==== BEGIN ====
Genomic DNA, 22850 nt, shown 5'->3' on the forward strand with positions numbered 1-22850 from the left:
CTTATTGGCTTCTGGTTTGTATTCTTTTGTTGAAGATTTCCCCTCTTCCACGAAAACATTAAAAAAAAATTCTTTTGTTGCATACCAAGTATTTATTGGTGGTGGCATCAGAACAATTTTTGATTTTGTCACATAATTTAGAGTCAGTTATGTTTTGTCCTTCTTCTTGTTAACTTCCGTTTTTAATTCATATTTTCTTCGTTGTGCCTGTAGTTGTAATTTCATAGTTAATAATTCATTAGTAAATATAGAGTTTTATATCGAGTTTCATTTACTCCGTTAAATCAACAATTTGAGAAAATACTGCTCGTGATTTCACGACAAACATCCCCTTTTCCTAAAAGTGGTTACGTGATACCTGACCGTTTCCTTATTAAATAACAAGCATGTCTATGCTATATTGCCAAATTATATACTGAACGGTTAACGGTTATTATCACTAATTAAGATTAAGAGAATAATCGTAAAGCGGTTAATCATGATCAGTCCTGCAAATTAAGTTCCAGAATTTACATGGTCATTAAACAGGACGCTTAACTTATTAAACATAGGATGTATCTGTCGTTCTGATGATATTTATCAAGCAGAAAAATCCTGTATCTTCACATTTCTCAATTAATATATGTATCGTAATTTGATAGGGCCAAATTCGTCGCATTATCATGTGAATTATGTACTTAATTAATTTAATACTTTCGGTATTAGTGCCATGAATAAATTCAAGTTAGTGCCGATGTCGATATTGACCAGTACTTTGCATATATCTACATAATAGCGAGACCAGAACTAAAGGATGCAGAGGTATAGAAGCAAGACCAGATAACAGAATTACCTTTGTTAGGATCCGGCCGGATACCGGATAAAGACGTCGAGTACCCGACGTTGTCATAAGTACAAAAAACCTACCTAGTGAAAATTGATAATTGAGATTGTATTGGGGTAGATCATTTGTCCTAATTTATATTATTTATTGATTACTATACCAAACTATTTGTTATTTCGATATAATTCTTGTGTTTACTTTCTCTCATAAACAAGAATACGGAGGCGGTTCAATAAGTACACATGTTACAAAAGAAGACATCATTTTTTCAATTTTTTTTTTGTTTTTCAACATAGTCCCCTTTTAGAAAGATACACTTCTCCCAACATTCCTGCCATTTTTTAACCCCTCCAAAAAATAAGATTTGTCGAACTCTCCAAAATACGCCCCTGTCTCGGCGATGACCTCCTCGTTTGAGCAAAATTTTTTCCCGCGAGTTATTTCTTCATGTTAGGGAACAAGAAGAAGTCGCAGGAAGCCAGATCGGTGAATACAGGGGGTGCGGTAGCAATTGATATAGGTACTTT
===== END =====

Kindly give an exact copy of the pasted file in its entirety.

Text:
Genomic DNA, 22850 nt, shown 5'->3' on the forward strand with positions numbered 1-22850 from the left:
CTTATTGGCTTCTGGTTTGTATTCTTTTGTTGAAGATTTCCCCTCTTCCACGAAAACATTAAAAAAAAATTCTTTTGTTGCATACCAAGTATTTATTGGTGGTGGCATCAGAACAATTTTTGATTTTGTCACATAATTTAGAGTCAGTTATGTTTTGTCCTTCTTCTTGTTAACTTCCGTTTTTAATTCATATTTTCTTCGTTGTGCCTGTAGTTGTAATTTCATAGTTAATAATTCATTAGTAAATATAGAGTTTTATATCGAGTTTCATTTACTCCGTTAAATCAACAATTTGAGAAAATACTGCTCGTGATTTCACGACAAACATCCCCTTTTCCTAAAAGTGGTTACGTGATACCTGACCGTTTCCTTATTAAATAACAAGCATGTCTATGCTATATTGCCAAATTATATACTGAACGGTTAACGGTTATTATCACTAATTAAGATTAAGAGAATAATCGTAAAGCGGTTAATCATGATCAGTCCTGCAAATTAAGTTCCAGAATTTACATGGTCATTAAACAGGACGCTTAACTTATTAAACATAGGATGTATCTGTCGTTCTGATGATATTTATCAAGCAGAAAAATCCTGTATCTTCACATTTCTCAATTAATATATGTATCGTAATTTGATAGGGCCAAATTCGTCGCATTATCATGTGAATTATGTACTTAATTAATTTAATACTTTCGGTATTAGTGCCATGAATAAATTCAAGTTAGTGCCGATGTCGATATTGACCAGTACTTTGCATATATCTACATAATAGCGAGACCAGAACTAAAGGATGCAGAGGTATAGAAGCAAGACCAGATAACAGAATTACCTTTGTTAGGATCCGGCCGGATACCGGATAAAGACGTCGAGTACCCGACGTTGTCATAAGTACAAAAAACCTACCTAGTGAAAATTGATAATTGAGATTGTATTGGGGTAGATCATTTGTCCTAATTTATATTATTTATTGATTACTATACCAAACTATTTGTTATTTCGATATAATTCTTGTGTTTACTTTCTCTCATAAACAAGAATACGGAGGCGGTTCAATAAGTACACATGTTACAAAAGAAGACATCATTTTTTCAATTTTTTTTTTGTTTTTCAACATAGTCCCCTTTTAGAAAGATACACTTCTCCCAACATTCCTGCCATTTTTTAACCCCTCCAAAAAATAAGATTTGTCGAACTCTCCAAAATACGCCCCTGTCTCGGCGATGACCTCCTCGTTTGAGCAAAATTTTTTCCCGCGAGTTATTTCTTCATGTTAGGGAACAAGAAGAAGTCGCAGGAAGCCAGATCGGTGAATACAGGGGGTGCGGTAGCAATTGATATAGGTACTTT